Do you have Desert Broom growing on your property? You can help protect our beautiful desert setting and our Natural Area Open Space (NAOS) areas by learning to identify this invader. October through January, mature Desert Broom is in bloom; the ﬂowers are pale cream or bright white (never bright yellow). An established plant has stiff stems and leaves (like broom straws). Homeowners are responsible for plants on their private property. This invasive weed is number one on Scottsdale’s invasive weed list and it is on Desert Mountain’s Prohibited Plant List. Desert Broom is aggressive and grows quickly to ten feet high or more. It gets started in disturbed areas or at the base of an established plant. In Desert Mountain it often gets started near fences or other structures and in retention basins. Desert Broom burns ﬁercely and is a signiﬁcant threat to nearby structures.
Mistletoe is a parasitic ﬂowering plant that can grow on many Palo Verde, Mesquite and Acacia trees. It grows into a dense mass of branched stems on the infected tree. About 80% of the infected trees we see around Desert Mountain are Mistletoe, while the rest are Witches Broom infestations. Mistletoe infections are mainly spread by birds that feed on the Mistletoe berries and tap into the tree’s system for food and water. Once an infection has occurred, the root system of the Mistletoe grows within the tree branch. Left untouched, it will attain a size that will greatly weaken the tree and can kill major branches or even the entire tree. The control of Mistletoe is difficult in large areas such as the golf courses and NAOS. The most effective way to control Mistletoe and prevent its spread is to prune out infected branches as soon as they appear. It is recommended to prune the tree branch below the point where the Mistletoe is attached. Detection and control can best be done in the fall and winter when Mistletoe is easily seen.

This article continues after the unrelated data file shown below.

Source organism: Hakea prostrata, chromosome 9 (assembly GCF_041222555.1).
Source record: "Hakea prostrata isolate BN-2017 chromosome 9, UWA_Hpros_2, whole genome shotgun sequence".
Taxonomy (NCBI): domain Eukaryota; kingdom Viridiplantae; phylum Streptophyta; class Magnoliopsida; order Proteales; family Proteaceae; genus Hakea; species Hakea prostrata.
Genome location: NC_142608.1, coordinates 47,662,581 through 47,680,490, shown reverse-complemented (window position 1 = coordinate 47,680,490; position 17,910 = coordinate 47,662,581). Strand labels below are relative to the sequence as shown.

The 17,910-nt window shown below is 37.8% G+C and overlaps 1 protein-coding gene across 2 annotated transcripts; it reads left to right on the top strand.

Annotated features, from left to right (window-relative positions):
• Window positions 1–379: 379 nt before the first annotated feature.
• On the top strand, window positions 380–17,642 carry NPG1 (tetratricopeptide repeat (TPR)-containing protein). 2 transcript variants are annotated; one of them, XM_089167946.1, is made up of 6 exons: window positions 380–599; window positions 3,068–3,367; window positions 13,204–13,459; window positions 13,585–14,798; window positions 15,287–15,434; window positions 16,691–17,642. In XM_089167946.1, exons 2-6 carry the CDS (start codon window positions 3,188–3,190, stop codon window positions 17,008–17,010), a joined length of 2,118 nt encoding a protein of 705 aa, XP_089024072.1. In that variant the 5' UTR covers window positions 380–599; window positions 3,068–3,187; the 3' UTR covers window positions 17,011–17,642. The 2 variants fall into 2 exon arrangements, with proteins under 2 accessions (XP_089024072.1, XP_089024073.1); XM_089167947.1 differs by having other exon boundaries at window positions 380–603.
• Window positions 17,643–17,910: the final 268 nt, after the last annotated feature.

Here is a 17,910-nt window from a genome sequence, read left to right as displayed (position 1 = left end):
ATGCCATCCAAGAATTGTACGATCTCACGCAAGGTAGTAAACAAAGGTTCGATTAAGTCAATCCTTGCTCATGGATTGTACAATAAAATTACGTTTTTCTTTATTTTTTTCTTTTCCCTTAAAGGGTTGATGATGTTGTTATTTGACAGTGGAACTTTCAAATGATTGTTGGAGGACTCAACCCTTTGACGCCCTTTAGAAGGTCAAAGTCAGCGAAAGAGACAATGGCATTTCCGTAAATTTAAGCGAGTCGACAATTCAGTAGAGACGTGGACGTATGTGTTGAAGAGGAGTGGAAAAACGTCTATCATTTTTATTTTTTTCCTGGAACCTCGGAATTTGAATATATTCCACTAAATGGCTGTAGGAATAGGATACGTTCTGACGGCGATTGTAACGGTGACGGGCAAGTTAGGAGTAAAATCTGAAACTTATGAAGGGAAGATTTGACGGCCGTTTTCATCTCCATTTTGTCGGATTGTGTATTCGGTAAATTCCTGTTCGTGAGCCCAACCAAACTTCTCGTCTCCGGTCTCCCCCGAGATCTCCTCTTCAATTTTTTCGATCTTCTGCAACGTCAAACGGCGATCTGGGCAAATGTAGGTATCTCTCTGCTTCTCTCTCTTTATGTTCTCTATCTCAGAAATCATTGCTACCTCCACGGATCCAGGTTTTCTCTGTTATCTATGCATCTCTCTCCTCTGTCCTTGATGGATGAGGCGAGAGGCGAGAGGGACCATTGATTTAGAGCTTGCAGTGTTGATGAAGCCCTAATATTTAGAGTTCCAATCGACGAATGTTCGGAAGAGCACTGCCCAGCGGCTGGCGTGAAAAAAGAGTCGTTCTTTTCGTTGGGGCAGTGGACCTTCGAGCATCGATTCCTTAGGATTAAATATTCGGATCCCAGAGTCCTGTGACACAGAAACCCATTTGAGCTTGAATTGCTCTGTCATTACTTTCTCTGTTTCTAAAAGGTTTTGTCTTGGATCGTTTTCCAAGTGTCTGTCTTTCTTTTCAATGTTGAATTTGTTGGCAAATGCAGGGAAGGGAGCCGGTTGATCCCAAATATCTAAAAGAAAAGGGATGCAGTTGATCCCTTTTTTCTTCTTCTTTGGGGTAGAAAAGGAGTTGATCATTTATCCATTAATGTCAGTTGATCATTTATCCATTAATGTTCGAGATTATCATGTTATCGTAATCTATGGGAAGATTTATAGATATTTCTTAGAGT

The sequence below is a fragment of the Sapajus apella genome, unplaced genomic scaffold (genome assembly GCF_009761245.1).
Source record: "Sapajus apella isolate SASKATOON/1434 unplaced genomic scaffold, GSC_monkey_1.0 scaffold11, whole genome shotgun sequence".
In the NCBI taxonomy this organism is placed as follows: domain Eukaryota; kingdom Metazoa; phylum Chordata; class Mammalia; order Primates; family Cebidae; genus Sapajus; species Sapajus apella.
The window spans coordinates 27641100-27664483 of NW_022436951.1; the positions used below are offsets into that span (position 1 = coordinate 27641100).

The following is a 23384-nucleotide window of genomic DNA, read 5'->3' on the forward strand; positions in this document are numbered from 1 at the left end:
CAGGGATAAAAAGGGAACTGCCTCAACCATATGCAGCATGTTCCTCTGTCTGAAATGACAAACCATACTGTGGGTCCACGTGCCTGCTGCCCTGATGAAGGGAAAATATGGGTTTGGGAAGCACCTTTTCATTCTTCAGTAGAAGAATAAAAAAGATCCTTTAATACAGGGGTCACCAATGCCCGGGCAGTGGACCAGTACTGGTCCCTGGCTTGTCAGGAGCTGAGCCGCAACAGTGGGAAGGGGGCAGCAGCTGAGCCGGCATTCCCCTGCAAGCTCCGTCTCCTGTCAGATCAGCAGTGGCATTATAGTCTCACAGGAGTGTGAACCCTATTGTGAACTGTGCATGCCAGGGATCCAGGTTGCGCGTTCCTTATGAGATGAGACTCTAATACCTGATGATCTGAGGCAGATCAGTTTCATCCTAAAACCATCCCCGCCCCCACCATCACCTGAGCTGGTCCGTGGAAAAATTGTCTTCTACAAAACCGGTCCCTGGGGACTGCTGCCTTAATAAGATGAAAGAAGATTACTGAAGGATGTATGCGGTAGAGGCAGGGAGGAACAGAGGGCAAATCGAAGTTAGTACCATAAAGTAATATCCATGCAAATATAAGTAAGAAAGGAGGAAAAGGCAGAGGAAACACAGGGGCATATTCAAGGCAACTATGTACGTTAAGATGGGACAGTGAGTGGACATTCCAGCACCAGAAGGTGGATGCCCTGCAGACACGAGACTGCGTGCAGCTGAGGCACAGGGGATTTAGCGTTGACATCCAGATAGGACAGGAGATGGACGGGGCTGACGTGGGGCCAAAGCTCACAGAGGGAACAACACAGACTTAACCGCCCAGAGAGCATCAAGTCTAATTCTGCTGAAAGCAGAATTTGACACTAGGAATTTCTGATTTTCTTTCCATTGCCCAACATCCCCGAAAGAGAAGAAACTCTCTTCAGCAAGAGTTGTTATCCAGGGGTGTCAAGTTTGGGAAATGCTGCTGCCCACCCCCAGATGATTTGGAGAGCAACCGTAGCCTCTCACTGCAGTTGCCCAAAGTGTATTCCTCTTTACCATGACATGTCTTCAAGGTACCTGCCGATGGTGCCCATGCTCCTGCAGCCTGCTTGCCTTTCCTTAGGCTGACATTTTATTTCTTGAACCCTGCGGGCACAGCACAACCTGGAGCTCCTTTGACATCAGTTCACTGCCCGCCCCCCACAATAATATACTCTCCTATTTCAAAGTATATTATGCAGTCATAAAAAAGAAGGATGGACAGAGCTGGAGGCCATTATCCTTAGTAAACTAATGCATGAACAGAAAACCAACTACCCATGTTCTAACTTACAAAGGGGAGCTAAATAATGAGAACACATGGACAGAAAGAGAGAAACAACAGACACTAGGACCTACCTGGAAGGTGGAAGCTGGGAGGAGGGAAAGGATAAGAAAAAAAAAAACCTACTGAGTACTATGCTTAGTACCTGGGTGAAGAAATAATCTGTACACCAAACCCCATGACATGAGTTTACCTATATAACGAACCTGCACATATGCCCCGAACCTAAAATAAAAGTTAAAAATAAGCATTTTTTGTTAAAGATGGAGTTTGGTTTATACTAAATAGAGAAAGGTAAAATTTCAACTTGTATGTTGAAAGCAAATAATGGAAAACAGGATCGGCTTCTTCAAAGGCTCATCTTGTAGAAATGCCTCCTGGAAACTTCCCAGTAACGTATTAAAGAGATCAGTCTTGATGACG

Witches Broom is growth response to a mite infestation that causes a deformity in the natural structure of the tree, often found in Palo Verde trees. To identify Witches Broom, look for a dense mass of shoots growing from a single point resembling a broom or a bird’s nest. Witches Broom is not parasitic and has its own photosynthesis process to receive its nutrients. Control of Witches Broom is best accomplished by properly pruning the infected branches to remove the brooms. Because the disease is caused by insects, further treatment may be needed with the application of a systemic insecticide/miticide by a licensed pest control operator.
Stinknet - previously known as Globe Chamomile
At Desert Mountain we strive to educate residents and visitors about the Sonoran Desert we live in. This education includes the identification and the impact of non-native and invasive plants. In addition to the over population of native Desert Broom (Baccharis sarothroides) and non-native Fountain grass (Pennisetum setaceum), we have begun to see in our community a newly introduced and highly invasive plant called Stinknet (Oncosiphon piluliferum). A native of South Africa, it is soon to be classified as an Arizona Noxious Weed. If you see this aromatic plant, pull it up! Preferably, before it goes to seed through March. The Desert Mountain Community, along with DLC, has plans to address this plant along the parkway and other common areas.
Why are they bad?
Non-native invasive plants out-compete native plants for resources like water and soil nutrients needed to grow. In addition, they significantly increase the fire potential.
Call to action!
Your assistance is needed to gain control over these plants. When you see Stinknet, please pull it up. Ask your landscaper to remove Desert Broom from your private property. Contact the Desert Mountain Community office with questions.
Brochure about Stinknet from AZNPS Conservation in partnership with Maricopa County Parks and Recreation Department, The Native Plant Society, and Arizona Department of Agriculture. Additional information is available from the Sonoran Desert Cooperative.